For a small team, GNOME design generates a huge amount of work. While we try to publicise as much of it as possible, not everything gets blogged about. In this post, I’m going to present design material from our archives that hasn’t featured in a blog post previously, and which you might not have encountered before. A lot of it is for less critical applications which, while interesting and important, aren’t the core focus of our activities.
The mockups that I’m including here are the raw wireframes that we’ve had sitting around in our design repository – they haven’t been finessed or polished for public consumption, so don’t be surprised if there’s the odd mistake or unfinished pieces here and there. The aim is to give an insight into the work, warts and all.
Usage is the name us designers have for a revamped System Monitor application. The name reflects the fact that we don’t want the app to be just about what your computer is doing right now – we also want it to be a place where you can get historical information about usage of resources like battery power or network.
We’ve had some designs sitting around for the Usage application for a while. Not so long ago I decided to update them a bit. In doing so, I added a section for disk usage, which is probably the worst part of the existing System Monitor app, and is loosely based on our Disk Usage Analyzer (aka Baobab).
Ah the trusty Tweak Tool! Some people seem to think that us designers don’t like it, which is quite the opposite of the truth: we’re the ones that conceived it in the first place! Anyway, the Tweak Tool could use a bit of love in some areas, so some time ago I produced a complete set of updated wireframes for it.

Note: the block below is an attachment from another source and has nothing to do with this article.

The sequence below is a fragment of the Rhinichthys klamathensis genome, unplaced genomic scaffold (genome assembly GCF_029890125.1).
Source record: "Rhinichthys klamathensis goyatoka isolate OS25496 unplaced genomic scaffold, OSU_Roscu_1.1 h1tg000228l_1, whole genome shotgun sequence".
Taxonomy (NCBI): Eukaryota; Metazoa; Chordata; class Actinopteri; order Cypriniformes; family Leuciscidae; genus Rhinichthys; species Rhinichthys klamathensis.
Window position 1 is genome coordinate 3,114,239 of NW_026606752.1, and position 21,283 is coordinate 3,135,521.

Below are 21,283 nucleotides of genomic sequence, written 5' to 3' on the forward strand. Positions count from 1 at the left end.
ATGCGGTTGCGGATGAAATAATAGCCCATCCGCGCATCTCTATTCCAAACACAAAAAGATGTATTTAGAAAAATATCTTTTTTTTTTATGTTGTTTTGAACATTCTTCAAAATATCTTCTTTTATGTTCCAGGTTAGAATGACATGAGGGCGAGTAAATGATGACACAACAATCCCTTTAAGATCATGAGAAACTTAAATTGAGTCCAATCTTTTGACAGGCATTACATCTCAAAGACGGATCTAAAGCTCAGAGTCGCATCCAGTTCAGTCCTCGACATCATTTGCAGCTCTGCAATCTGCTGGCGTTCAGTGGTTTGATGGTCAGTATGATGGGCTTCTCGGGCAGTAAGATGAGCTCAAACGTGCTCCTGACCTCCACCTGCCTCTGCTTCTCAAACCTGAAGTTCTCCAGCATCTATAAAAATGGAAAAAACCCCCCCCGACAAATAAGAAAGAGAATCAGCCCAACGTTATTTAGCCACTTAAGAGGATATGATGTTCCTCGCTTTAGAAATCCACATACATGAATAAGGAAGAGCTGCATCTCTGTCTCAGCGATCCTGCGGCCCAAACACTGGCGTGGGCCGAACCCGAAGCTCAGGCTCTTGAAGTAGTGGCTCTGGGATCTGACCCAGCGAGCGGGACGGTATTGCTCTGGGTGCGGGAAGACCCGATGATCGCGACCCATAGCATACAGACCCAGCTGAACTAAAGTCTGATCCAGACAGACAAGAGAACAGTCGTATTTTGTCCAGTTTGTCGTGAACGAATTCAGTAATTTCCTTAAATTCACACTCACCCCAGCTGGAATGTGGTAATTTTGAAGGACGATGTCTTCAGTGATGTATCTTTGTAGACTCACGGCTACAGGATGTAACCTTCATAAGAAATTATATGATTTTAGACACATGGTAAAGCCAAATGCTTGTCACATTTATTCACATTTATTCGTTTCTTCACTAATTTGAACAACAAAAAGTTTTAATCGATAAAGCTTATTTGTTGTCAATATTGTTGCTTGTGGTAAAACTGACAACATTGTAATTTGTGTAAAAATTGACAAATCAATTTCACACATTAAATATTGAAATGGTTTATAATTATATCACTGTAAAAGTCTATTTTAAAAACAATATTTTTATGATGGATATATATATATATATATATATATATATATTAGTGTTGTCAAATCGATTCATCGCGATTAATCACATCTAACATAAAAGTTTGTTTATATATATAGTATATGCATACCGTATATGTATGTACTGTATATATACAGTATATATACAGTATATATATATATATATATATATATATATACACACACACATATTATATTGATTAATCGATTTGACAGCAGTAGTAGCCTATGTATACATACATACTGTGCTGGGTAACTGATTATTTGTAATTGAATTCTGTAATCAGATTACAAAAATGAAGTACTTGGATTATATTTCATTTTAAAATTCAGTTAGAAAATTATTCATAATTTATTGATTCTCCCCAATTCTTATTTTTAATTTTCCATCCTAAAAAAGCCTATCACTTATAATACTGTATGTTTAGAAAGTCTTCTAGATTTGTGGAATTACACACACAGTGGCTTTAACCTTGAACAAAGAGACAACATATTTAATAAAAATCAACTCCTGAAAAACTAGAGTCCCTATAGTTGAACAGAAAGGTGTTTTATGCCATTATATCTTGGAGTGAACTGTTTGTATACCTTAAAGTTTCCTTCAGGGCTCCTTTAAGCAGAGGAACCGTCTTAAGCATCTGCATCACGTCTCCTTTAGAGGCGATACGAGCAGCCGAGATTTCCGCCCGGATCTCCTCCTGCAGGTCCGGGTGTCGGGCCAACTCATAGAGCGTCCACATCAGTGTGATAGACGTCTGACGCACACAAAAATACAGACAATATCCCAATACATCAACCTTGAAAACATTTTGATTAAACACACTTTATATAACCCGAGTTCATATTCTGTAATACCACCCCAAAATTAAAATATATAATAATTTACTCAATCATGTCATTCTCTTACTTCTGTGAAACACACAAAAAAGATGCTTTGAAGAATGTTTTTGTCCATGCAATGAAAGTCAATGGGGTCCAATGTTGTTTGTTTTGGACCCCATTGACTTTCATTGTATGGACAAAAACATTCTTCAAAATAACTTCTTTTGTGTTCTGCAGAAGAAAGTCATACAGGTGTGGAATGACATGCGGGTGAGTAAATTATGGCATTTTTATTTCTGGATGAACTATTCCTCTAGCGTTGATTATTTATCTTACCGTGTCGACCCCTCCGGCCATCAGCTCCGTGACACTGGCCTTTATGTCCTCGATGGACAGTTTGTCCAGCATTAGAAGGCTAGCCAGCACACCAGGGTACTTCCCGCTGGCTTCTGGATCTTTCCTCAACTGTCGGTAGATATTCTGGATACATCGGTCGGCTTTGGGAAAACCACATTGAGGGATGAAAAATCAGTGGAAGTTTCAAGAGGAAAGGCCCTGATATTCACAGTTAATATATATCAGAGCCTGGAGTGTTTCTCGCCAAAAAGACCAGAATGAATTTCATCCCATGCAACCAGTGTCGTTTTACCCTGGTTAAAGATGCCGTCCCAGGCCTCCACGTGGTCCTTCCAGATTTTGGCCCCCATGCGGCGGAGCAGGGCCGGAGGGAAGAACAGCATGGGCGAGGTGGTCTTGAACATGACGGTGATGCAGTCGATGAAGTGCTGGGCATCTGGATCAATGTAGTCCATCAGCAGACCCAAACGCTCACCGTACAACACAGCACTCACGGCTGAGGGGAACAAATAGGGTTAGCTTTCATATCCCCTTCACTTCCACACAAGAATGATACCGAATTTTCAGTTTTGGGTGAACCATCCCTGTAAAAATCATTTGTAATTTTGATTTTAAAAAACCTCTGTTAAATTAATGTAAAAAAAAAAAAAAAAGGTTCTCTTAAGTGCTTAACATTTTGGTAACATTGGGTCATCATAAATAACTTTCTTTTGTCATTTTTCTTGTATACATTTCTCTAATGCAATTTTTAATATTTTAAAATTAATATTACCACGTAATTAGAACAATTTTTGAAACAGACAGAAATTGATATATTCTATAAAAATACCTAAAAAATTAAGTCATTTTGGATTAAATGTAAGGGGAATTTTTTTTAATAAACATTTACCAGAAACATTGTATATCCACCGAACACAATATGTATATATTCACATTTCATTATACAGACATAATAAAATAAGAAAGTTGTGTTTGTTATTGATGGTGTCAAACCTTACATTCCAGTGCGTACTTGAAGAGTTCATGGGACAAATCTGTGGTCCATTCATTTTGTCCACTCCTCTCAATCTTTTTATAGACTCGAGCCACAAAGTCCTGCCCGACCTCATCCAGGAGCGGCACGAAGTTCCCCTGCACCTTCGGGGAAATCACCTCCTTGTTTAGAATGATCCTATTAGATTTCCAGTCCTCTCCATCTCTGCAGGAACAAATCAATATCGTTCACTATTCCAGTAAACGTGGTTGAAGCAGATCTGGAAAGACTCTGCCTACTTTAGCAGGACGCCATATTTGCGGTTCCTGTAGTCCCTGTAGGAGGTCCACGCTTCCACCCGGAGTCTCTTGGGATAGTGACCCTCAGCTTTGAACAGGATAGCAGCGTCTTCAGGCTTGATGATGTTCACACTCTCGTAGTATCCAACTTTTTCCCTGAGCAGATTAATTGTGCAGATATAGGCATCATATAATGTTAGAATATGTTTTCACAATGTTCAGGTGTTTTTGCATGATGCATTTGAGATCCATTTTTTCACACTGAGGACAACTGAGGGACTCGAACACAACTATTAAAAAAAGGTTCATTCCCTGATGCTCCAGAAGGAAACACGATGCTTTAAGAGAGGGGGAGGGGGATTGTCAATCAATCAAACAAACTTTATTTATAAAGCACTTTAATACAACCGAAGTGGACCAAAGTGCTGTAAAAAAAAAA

The new designs are primarily intended as a polish exercise: a lot of the UI has been refined to be nicer looking and easier to use.
Passwords & Keys
Yes, GNOME’s trusty passwords app has had a redesign! This one is further advanced than some of the others: Daiki Ueno has been working on the new version. The aim is to update the app to use modern design patterns, so it is consistent with the rest of GNOME 3. The current application exposes a lot of technical details about how passwords are stored, which isn’t helpful in a lot of cases, so we’re trying to only show those unless they are needed.
The world seems to have moved on from open chat protocols, unfortunately, and demand for chat clients that support them isn’t what it used to be. Nevertheless, there are still cases where they get used. With that in mind, we have some basic initial wireframes for a GNOME 3 chat application. These primarily exist in case anyone fancies having a go at writing a replacement for Empathy. They are intentionally incomplete, and are supposed to be just enough to get a developer started.
gitg, the GNOME Git client, had a few nice improvements last release. One or two of them were a result of a batch of mockups I did early in the last development cycle; there’s a lot more to these which it would be great to have implemented in the future, though.
The mockups make the toggle for switching between the history and staging/commit views much more prominent, which is appropriate considering how fundamental they are to the design, and subsequently makes key functions easier to discover. They also aim to make it really quick to stage, commit and stash changes, since these are some of the most frequent operations that people do with Git: it’s one click to stage a file and another to commit it (well, once you’ve written a commit message).
These designs are currently being discussing these with the gitg maintainers, and may well evolve in the near future.
That’s not all
This is just a summary of some of the things that we haven’t got around to publicising in the past, and they aren’t the main priorities that us designers are focusing on. In fact, we are already busy with the 3.20 cycle, working on Software, Nautilus, Polari, Settings, Web, Photos, Music and more, and there is plenty that needs doing in those areas. Nevertheless, if any of these designs do resonate with you, then you should definitely get in touch to help out.